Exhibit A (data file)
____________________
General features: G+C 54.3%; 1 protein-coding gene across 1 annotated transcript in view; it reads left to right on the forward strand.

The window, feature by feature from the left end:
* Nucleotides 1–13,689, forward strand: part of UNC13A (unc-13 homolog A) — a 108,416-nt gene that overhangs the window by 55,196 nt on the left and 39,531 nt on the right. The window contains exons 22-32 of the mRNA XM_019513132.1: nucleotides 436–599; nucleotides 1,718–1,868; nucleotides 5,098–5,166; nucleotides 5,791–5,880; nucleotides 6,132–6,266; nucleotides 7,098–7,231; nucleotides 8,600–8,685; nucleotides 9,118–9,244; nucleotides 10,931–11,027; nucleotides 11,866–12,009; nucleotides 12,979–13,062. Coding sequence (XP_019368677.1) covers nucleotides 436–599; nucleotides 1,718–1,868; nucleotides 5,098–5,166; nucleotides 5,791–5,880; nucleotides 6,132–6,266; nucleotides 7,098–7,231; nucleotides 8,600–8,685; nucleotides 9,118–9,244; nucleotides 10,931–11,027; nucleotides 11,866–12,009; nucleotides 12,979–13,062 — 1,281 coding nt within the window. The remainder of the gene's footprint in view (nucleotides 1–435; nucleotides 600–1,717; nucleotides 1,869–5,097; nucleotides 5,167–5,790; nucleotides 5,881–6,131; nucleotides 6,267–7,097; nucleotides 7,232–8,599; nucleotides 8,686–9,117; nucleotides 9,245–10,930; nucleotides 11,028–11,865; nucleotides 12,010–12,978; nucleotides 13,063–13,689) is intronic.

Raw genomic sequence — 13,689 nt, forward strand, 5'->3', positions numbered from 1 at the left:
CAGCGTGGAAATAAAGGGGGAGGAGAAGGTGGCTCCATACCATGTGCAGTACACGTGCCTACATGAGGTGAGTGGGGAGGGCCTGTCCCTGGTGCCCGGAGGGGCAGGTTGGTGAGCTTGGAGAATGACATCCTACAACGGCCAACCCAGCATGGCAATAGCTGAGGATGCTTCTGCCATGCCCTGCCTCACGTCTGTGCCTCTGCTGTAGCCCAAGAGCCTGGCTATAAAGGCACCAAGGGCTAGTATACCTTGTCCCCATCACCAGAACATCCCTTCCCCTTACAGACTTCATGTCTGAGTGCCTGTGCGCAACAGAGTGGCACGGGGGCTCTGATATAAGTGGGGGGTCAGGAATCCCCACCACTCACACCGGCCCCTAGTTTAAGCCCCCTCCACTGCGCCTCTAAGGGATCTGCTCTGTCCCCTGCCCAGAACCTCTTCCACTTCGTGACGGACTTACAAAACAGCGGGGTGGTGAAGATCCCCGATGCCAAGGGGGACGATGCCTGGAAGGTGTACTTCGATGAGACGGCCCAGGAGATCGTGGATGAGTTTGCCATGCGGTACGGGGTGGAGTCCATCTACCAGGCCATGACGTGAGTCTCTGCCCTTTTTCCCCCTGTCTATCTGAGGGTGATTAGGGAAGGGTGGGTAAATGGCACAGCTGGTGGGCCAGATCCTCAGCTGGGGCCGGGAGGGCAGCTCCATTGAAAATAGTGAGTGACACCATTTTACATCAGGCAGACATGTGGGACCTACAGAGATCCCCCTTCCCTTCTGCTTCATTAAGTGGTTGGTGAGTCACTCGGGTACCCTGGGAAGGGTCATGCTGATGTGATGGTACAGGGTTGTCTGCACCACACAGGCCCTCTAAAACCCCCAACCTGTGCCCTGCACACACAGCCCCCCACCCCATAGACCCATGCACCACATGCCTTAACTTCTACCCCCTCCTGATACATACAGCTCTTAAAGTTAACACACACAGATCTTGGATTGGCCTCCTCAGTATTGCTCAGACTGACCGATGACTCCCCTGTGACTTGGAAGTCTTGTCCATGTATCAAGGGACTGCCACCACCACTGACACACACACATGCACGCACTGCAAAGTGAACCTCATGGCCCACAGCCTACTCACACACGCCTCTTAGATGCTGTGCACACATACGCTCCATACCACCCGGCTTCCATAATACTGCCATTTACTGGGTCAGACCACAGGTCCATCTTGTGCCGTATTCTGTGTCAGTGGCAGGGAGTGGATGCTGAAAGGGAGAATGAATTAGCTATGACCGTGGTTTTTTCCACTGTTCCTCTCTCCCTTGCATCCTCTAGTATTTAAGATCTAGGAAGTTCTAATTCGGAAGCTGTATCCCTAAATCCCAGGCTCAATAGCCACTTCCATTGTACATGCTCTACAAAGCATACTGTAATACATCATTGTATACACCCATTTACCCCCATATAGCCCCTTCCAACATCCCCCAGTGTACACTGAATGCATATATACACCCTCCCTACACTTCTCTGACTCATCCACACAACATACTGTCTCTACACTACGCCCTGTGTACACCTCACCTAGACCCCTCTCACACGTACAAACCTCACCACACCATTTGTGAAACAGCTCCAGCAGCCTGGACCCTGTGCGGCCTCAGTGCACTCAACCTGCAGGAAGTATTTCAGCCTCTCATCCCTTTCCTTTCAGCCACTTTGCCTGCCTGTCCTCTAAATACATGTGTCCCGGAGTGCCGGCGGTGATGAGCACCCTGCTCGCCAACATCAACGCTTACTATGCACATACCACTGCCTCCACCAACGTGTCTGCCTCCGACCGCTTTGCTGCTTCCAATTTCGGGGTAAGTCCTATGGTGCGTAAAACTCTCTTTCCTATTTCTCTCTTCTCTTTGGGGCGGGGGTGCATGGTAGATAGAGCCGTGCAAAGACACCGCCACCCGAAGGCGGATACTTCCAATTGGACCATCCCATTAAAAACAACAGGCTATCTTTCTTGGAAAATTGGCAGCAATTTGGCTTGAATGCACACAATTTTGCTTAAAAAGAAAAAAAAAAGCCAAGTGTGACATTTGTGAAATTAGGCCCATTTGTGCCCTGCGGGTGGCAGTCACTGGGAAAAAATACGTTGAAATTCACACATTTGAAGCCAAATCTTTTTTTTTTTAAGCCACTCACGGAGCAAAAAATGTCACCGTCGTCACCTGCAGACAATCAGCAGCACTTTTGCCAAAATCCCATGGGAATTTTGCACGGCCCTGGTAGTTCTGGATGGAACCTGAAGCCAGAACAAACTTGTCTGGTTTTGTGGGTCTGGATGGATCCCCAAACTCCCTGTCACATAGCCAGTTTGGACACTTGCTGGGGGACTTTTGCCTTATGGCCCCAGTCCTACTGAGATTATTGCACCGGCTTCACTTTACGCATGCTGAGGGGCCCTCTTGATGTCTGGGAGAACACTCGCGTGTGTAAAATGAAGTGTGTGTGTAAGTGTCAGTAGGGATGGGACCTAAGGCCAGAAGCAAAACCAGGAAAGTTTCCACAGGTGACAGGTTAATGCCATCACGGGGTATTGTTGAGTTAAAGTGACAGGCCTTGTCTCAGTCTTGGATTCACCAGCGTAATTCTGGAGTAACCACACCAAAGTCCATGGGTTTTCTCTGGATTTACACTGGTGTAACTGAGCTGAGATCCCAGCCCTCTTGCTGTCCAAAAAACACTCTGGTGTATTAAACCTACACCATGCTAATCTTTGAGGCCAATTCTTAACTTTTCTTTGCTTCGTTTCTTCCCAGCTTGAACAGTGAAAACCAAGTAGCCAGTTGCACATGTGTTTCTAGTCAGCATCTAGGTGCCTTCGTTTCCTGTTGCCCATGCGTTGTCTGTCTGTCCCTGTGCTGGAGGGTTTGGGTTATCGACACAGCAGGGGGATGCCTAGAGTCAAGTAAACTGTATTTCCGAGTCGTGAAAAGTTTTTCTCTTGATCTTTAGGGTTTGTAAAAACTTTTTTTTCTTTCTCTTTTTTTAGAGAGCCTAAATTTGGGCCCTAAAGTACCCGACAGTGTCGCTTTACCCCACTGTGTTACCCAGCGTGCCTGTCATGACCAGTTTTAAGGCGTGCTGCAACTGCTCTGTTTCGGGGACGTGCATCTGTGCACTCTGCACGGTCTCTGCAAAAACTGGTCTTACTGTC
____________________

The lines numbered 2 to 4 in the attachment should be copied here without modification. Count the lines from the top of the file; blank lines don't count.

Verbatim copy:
The window, feature by feature from the left end:
* Nucleotides 1–13,689, forward strand: part of UNC13A (unc-13 homolog A) — a 108,416-nt gene that overhangs the window by 55,196 nt on the left and 39,531 nt on the right. The window contains exons 22-32 of the mRNA XM_019513132.1: nucleotides 436–599; nucleotides 1,718–1,868; nucleotides 5,098–5,166; nucleotides 5,791–5,880; nucleotides 6,132–6,266; nucleotides 7,098–7,231; nucleotides 8,600–8,685; nucleotides 9,118–9,244; nucleotides 10,931–11,027; nucleotides 11,866–12,009; nucleotides 12,979–13,062. Coding sequence (XP_019368677.1) covers nucleotides 436–599; nucleotides 1,718–1,868; nucleotides 5,098–5,166; nucleotides 5,791–5,880; nucleotides 6,132–6,266; nucleotides 7,098–7,231; nucleotides 8,600–8,685; nucleotides 9,118–9,244; nucleotides 10,931–11,027; nucleotides 11,866–12,009; nucleotides 12,979–13,062 — 1,281 coding nt within the window. The remainder of the gene's footprint in view (nucleotides 1–435; nucleotides 600–1,717; nucleotides 1,869–5,097; nucleotides 5,167–5,790; nucleotides 5,881–6,131; nucleotides 6,267–7,097; nucleotides 7,232–8,599; nucleotides 8,686–9,117; nucleotides 9,245–10,930; nucleotides 11,028–11,865; nucleotides 12,010–12,978; nucleotides 13,063–13,689) is intronic.

Raw genomic sequence — 13,689 nt, forward strand, 5'->3', positions numbered from 1 at the left: